Buffalo Trace Distillery Announces Annual Van Winkle Bourbon Release
Buffalo Trace Distillery and The Van Winkles Celebrate 20th Year of Distilling Partnership
Here’s a press announcement many (many) folks have been waiting for: Buffalo Trace Distillery announced today, October 4th, the release of this year’s Van Winkle whiskey collection. This year will mark the 20th year in the agreement entered by the Van Winkle family and Buffalo Trace Distillery where the Van Winkle whiskeys are produced, aged, and bottled at Buffalo Trace Distillery in Frankfort, Kentucky. As we patiently await the announcement of this year’s Buffalo Trace Antique Collection, let’s have a look at the 2022 Van Winkle Whiskey press release.
FRANKFORT, FRANKLIN COUNTY, KY (Oct. 4, 2022) – Buffalo Trace Distillery is announcing the upcoming annual release of all six Van Winkle whiskey expressions. To the delight of whiskey fans, there will be more bottles available this year than usual of almost every Van Winkle expression due to both putting away more whiskey to age over 10 years ago and a higher yield than typical when moving from barrel to bottle.
This year’s release of the Family Reserve 15-Year-Old has been noted as particularly delicious by the sensory experts at Buffalo Trace, describing it as, “An unbelievably opulent and flawless bourbon that takes wood and distillate to its absolute pinnacle.”
An unbelievably opulent and flawless bourbon that takes wood and distillate to its absolute pinnacle.
The wheated recipe used by Buffalo Trace to make its Weller and Van Winkle Bourbons allows for longer aging, in some cases two decades or more, than the traditional rye recipe used in most bourbons. This wheated recipe also results in a smoother and somewhat sweeter flavor. The Weller and Van Winkle lines have earned an impeccable reputation among connoisseurs and have almost achieved cult-like status.
The annual Van Winkle collection release consists of six whiskeys. Suggested retail prices and tasting notes for the 2022 release are as follows:
$69.99 – Old Rip Van Winkle Handmade Bourbon 10-Year-Old 107 proof Tasting Notes:
Color: Tawny in color.
Nose: Very sweet, with notes of honey, dulce de leche, caramel corn, rooibos tea and lightly toasted nuts. Hints of the wheat and corn are present which enhances the complexity.
Taste: Medium-bodied palate with dried fruit and nuts. Each sip finishes with a very long bold wave of floral honey, caramel, and toasted barrel flavors which counter the weight of the alcohol.
Finish: An elegant balance between oak, grain, and maturation.
$79.99 –Van Winkle Special Reserve Bourbon 12-Year-Old (90.4 proof) Tasting Notes:
Color: Brilliant amber.
Nose: Rich and decadent with butterscotch, toffee, vanilla and hints of nectarine and satsuma adding to the complexity. There is still a wisp of bready wheat present which is perfectly balanced with the spicy and rich oak notes.
Taste: Butterscotch and toffee are prominent in the taste but there are also hints of spiced praline which contribute to the long, round finish that is sweet without being cloying.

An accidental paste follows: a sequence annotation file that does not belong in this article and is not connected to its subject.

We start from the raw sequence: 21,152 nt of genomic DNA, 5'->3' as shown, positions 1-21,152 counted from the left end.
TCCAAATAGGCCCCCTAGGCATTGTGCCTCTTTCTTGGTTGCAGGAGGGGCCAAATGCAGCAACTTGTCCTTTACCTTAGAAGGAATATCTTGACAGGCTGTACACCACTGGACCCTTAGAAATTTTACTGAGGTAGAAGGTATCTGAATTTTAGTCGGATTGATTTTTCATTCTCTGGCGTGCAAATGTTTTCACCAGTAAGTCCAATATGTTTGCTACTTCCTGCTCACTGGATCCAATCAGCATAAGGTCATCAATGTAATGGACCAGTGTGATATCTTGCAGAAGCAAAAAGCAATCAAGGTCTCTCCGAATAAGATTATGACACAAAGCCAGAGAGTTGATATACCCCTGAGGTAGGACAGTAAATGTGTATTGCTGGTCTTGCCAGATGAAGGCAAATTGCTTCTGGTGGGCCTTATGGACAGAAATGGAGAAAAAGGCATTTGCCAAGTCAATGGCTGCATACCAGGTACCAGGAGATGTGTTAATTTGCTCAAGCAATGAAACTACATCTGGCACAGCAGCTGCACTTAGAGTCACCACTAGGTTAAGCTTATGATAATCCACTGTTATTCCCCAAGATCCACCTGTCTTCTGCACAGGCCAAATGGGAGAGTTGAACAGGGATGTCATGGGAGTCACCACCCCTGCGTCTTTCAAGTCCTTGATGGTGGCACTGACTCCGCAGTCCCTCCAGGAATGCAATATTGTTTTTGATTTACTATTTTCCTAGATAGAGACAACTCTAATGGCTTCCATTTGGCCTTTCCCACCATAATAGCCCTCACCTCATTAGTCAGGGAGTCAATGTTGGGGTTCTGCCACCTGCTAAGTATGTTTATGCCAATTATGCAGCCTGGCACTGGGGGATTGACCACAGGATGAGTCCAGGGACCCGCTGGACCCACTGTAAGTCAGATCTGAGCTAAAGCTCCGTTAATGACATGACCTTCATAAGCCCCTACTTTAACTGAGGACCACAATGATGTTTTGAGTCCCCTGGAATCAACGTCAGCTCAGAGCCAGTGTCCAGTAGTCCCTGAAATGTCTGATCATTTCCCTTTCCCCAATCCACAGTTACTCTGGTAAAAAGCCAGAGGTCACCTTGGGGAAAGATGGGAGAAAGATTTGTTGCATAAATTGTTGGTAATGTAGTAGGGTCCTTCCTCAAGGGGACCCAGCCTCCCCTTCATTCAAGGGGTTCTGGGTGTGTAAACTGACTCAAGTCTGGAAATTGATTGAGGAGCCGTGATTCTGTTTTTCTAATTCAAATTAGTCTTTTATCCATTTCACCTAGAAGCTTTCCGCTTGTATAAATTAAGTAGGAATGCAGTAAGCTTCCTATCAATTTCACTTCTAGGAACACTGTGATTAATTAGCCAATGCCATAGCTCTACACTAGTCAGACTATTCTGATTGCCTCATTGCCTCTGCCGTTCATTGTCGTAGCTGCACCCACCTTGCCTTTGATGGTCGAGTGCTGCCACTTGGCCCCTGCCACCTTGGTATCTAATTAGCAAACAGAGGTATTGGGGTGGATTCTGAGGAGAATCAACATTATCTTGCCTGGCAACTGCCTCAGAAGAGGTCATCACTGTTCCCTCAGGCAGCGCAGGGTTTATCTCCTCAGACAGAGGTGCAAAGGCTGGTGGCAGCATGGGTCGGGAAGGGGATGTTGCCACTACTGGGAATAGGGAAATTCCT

Finish: An outrageously well-crafted bourbon that pays homage to its source ingredients but shows that oak, the right distillate, and patience can create unparalleled depth and balance.
$119.99 – Van Winkle Family Reserve Rye 13-Year-Old (95.6 proof)
Color: Rich copper color.
Nose: An incredibly enticing and complex aroma with notes of toasted pumpernickel, plum, fig, and sweet-tobacco aromas
Taste: Smooth with medium-to full-bodied palate bursting with bold and delicious flavors of toffee, caraway, and dried cherry, and a hint of leather and mint.
Finish: A symphony of flavors sits endlessly on the palate, causing the unsuspecting drinker to wish there was an endless supply in their glass.
$119.99 – Pappy Van Winkle’s Family Reserve Bourbon 15-Year-Old (107 proof) Tasting Notes:
Color: Striking, brilliant, copper color.
Nose: The aroma is seductive with intense sweet brown notes like maple, caramelized sugar, toffee, and toasted almond.
Taste: Waves of caramel and toffee meld into familiar memories of freshbaked holiday spice cookies made with molasses. The mouthfeel is rich, supple, full-bodied and briefly veers toward decadent before the wood influences lend a balancing dryness.
Finish: Long, flavorful, and complex. An unbelievably opulent and flawless bourbon that takes wood and distillate to its absolute pinnacle.
$199.99 – Pappy Van Winkle’s Family Reserve Bourbon 20-Year-Old (90.4 proof) Tasting Notes:
Color: Dark amber in appearance with ruby highlights.
Nose: This full-bodied bourbon has a sophisticated forefront of leather with complementary notes of smoke, warm tobacco, treacle, espresso, and charred oak.
Taste: The aromas and flavors are endlessly complex and each new sip reveals something new to discover.
Finish: Suave and confident with layers of bold, integrated nuances.
$299.99 – Pappy Van Winkle’s Family Reserve Bourbon 23-Year-Old (95.6 proof) Tasting Notes:
Color: Rich mahogany color.
Nose: Reminiscent of a crisp fall day, with aromas of ripe red apples, cherries and tobacco.
Taste: Wood is the star here with supporting notes of caramel, apple, apricot, leather, walnuts, and vanilla Crème Brulé.
Finish: Long-lasting and rich, opening with bold flavors of oak and caramel that tease the palate before fading slowly and elegantly until the next sip.
This year marks a special milestone as it is the 20th anniversary of the partnership between the Van Winkle family and Buffalo Trace Distillery. In 2002, the Van Winkles entered into an agreement with Buffalo Trace to produce, age, and bottle all its whiskeys, entrusting its wheated mashbill exclusively to the distilling team at Buffalo Trace to continue the family legacy started more than 125 years prior.
Given that Buffalo Trace Distillery was already producing the wheated recipe for the W.L. Weller bourbons, it made sense to the Van Winkle family to enter into a formal agreement to produce their bourbons as well. The W.L. Weller Bourbons were formally produced by the Van Winkle family until 1972, when the Weller brand was sold, and eventually acquired by Buffalo Trace Distillery. “Harlen Wheatley and his predecessors had been distilling the W.L. Weller wheated recipe for many years before our 2002 joint venture. We trusted their expertise in distilling and aging, and it paid off, as many of Buffalo Trace’s brands are just as sought after as our own,” said Julian Van Winkle III, president, Old Rip Van Winkle Distillery. “My son Preston and I still take care of the marketing and management of our brands, but we leave the rest of it to the team at Buffalo Trace. The twenty-year partnership has flown by, and I feel confident we’re leaving it in good hands for the future Van Winkle generations.”